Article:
As fifth anniversary of Hurricane Sandy approaches, Stringer calls for new ‘fiscal resiliency’ measures to better serve victims and taxpayers in emergencies

(New York) – As the fifth anniversary of Superstorm Sandy approaches, New York City Comptroller Scott M. Stringer today released a new report and seven-point plan to save taxpayer dollars, prevent price-gouging on contracts, and ensure that New Yorkers get the help they deserve after an emergency. Drawing on lessons from the aftermath of Sandy, Comptroller Stringer called for fiscal preparedness measures and strategies – which can be implemented now – to save money in the event of a future emergency situation. The new report today, Fiscal Resiliency: Reforming New York City’s Emergency Procurement System before the Next Storm, recommends ways to leverage the purchasing power of the city, negotiate costs in advance, and reform emergency procurement.

“Let there be no doubt that with the realities of climate change, a future Sandy is coming. To be ready for the next storm, we have to learn the lessons from the last one. That’s what this report is all about. Just as we must fortify our shorelines and fiscal infrastructure, and our goal here is to think ahead to promote smart, concrete, substantive steps that can be taken today to save taxpayers down the road,” said New York City Comptroller Scott M. Stringer. “This isn’t about laying blame for the past, but it’s instead about planning for the future. Leveraging our buying power as a government will allow us to spend money where it matters most – not on profits for contractors, but on New Yorkers, their homes, their schools, and their communities. We believe that when it comes to emergency contracting, the best preparation is with sunlight and with transparency. This is realistic roadmap for the future both for New York and for any city facing an emergency.”

To quickly secure goods and services during unforeseen crises, emergency procurements are an essential tool for the City. Emergency procurements, unlike many other procurement methods, can be made with limited competition, enabling the City to act quickly when emergency circumstances arise. However, emergency contracting postpones many of the vendor integrity or competitive pricing requirements that characterize the City’s normal contracting process, possibly resulting in higher costs or inferior services. In its response to Superstorm Sandy, the City sought authorization for over $1.3 billion in emergency spending for a wide array of goods and services.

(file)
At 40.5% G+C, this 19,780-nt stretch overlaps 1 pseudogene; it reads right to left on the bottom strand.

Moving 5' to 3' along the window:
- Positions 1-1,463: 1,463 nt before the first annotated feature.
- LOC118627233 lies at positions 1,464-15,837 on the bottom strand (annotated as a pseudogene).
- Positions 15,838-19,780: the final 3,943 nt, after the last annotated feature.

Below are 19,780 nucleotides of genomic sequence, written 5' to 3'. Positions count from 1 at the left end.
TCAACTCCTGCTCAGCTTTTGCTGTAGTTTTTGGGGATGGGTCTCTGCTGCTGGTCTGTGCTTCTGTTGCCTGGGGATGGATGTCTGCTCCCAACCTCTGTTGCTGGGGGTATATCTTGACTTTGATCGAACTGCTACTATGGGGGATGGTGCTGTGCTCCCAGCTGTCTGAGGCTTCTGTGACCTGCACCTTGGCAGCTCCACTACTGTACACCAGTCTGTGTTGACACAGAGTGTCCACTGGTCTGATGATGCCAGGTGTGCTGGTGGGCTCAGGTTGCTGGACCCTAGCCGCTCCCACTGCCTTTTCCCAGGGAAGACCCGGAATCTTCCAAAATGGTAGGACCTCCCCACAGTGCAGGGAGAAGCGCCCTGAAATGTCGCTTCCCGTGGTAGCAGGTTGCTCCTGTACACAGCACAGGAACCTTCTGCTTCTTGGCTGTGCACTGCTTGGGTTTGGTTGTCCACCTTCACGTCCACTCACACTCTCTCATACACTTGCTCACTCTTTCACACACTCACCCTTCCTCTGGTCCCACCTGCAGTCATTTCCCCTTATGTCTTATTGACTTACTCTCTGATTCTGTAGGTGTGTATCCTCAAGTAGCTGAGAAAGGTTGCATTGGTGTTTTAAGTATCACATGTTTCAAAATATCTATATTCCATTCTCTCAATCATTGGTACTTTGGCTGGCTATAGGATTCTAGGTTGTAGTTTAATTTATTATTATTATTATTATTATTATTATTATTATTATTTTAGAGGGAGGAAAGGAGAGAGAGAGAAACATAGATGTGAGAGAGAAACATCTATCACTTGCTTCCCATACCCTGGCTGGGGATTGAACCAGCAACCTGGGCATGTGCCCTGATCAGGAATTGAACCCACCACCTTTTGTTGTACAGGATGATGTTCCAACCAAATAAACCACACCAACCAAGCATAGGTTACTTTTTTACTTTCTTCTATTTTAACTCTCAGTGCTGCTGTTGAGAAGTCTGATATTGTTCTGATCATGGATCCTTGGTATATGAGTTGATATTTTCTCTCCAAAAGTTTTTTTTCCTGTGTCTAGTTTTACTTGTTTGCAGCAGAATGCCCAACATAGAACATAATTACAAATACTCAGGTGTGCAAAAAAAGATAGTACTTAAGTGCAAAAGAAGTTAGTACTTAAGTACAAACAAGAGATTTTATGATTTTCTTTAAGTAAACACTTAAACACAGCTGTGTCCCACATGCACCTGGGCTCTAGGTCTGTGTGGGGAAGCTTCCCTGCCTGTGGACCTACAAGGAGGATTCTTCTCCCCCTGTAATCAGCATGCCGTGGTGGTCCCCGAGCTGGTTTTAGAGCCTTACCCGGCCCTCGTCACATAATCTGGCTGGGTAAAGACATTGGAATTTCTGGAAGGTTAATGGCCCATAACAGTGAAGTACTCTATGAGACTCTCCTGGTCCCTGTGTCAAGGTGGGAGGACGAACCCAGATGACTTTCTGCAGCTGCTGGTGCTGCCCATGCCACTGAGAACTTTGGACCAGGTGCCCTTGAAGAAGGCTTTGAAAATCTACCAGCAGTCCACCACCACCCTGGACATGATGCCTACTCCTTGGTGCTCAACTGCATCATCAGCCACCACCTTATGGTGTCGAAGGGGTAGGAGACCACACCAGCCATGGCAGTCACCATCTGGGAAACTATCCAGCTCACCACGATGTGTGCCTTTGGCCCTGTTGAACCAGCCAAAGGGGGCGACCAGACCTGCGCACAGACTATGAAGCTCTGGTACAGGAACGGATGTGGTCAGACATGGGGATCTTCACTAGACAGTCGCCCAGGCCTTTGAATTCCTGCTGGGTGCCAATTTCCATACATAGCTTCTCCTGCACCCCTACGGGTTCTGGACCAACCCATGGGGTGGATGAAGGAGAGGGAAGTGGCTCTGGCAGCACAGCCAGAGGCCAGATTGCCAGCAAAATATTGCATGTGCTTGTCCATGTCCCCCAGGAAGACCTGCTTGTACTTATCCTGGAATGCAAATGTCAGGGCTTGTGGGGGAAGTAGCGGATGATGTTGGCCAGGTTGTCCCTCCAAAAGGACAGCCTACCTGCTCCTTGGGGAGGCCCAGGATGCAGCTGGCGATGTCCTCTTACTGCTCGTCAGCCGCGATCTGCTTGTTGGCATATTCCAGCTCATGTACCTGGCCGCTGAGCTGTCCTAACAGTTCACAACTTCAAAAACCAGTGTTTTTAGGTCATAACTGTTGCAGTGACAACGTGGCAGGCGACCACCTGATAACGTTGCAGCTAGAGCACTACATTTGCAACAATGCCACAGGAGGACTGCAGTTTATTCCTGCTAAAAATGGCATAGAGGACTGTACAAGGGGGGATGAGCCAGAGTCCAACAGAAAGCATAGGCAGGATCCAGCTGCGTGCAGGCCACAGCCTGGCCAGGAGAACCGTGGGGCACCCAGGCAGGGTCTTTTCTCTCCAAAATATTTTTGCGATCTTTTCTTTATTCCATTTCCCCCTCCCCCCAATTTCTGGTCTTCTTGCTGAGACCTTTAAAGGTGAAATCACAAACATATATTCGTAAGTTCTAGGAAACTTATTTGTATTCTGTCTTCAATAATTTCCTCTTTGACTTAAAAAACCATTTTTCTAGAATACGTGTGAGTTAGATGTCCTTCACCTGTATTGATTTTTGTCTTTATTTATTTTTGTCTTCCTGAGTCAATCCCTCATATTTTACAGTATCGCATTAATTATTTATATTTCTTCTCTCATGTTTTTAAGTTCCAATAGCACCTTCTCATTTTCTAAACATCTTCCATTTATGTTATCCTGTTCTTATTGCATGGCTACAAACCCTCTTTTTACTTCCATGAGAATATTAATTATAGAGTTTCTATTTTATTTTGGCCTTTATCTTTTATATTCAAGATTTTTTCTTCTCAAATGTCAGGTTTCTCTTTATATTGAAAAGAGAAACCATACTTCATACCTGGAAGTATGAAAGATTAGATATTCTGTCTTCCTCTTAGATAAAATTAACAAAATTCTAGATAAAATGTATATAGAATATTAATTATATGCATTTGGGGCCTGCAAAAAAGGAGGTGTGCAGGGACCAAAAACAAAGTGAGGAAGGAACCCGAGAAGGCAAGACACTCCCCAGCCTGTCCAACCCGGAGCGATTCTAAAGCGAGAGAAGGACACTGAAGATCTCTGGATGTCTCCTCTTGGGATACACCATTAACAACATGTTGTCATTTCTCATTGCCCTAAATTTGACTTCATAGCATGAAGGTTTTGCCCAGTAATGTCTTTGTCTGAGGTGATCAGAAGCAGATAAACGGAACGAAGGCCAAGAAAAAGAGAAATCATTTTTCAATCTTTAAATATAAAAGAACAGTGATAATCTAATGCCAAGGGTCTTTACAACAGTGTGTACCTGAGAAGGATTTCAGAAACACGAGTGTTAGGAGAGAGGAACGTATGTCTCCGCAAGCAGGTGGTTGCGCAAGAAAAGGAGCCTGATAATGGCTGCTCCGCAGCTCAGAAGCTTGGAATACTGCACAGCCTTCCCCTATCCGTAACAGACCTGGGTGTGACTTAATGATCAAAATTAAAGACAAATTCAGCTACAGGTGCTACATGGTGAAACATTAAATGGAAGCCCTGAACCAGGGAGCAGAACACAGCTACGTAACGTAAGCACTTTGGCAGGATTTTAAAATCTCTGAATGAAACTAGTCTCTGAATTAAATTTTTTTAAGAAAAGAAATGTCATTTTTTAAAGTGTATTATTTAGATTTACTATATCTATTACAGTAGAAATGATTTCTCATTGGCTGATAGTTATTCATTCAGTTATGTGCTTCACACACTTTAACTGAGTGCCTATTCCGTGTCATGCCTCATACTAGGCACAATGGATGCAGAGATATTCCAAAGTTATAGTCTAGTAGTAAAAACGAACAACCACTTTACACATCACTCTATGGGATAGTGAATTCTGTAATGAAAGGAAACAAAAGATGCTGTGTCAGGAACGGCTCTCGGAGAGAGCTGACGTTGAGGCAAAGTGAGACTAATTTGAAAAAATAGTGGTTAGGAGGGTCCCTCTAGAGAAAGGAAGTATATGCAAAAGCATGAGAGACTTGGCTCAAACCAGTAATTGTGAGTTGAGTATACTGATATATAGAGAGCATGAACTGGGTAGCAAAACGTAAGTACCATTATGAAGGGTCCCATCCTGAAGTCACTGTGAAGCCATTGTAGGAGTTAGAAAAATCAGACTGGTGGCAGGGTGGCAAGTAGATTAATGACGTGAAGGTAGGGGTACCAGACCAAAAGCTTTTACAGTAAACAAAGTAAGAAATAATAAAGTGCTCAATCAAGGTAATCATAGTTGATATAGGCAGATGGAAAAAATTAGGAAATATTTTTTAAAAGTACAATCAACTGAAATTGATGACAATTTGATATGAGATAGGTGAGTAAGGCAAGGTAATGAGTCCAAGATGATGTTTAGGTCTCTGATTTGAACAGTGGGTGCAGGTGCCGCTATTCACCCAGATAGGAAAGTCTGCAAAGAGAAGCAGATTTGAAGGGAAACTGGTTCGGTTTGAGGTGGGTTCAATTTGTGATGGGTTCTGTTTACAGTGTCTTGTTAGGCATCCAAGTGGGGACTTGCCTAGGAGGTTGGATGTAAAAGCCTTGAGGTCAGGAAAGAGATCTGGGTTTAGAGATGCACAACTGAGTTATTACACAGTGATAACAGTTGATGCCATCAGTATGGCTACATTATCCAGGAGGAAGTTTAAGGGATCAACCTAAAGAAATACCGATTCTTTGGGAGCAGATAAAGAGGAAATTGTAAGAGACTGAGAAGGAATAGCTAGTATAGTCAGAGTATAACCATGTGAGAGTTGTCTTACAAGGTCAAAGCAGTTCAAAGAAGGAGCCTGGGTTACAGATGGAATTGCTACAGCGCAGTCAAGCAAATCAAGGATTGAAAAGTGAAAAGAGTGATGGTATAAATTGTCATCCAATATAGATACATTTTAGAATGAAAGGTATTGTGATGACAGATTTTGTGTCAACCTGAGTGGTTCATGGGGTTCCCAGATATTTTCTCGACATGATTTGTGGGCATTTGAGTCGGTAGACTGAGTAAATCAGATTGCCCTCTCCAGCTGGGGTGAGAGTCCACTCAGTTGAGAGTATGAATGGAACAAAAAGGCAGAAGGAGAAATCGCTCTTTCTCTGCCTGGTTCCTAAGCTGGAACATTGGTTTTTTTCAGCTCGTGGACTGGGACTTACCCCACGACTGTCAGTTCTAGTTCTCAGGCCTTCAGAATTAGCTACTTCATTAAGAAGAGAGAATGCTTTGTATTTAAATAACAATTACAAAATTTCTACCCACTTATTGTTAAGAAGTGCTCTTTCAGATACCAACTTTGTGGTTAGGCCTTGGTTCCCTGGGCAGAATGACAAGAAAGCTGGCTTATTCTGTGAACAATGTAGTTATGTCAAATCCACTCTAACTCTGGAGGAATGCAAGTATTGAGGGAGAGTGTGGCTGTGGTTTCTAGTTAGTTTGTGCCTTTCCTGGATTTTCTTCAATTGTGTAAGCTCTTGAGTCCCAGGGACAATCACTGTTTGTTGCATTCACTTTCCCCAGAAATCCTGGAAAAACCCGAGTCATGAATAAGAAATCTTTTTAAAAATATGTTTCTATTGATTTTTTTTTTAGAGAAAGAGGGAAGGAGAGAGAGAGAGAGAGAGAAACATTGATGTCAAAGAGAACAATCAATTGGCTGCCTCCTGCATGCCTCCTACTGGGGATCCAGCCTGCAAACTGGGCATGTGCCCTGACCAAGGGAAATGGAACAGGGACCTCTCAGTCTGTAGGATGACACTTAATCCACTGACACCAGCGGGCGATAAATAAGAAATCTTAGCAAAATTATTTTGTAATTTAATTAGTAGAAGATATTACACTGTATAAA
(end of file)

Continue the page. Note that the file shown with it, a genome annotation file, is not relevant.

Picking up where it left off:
To avoid overreliance on emergency contracts and to address several of the procurement challenges which arose from the City’s response to Sandy, Comptroller Stringer has laid out a seven-point plan the City can implement to prepare for a future emergency situation, foster transparency, and enhance accountability:

  1. Develop and publish a citywide procurement plan: Emergency procurements can drastically raise the prices of common goods and services compared to normal procurements. For instance, an emergency contract for portable toilets during Sandy cost more than 90% more than a normal procurement and an emergency contract for road salt executed during the 2013-2014 winter cost more than 285% than comparable procurements. By planning ahead for emergency needs, the City can build capacity to respond to disasters through normal, competitive procurements. The emergency contracting plan should draw on the expertise of multiple agencies and should extend beyond basic items such as water and blankets to more difficult procurements like social services, telecommunication, construction, transportation, and temporary office space, and housing.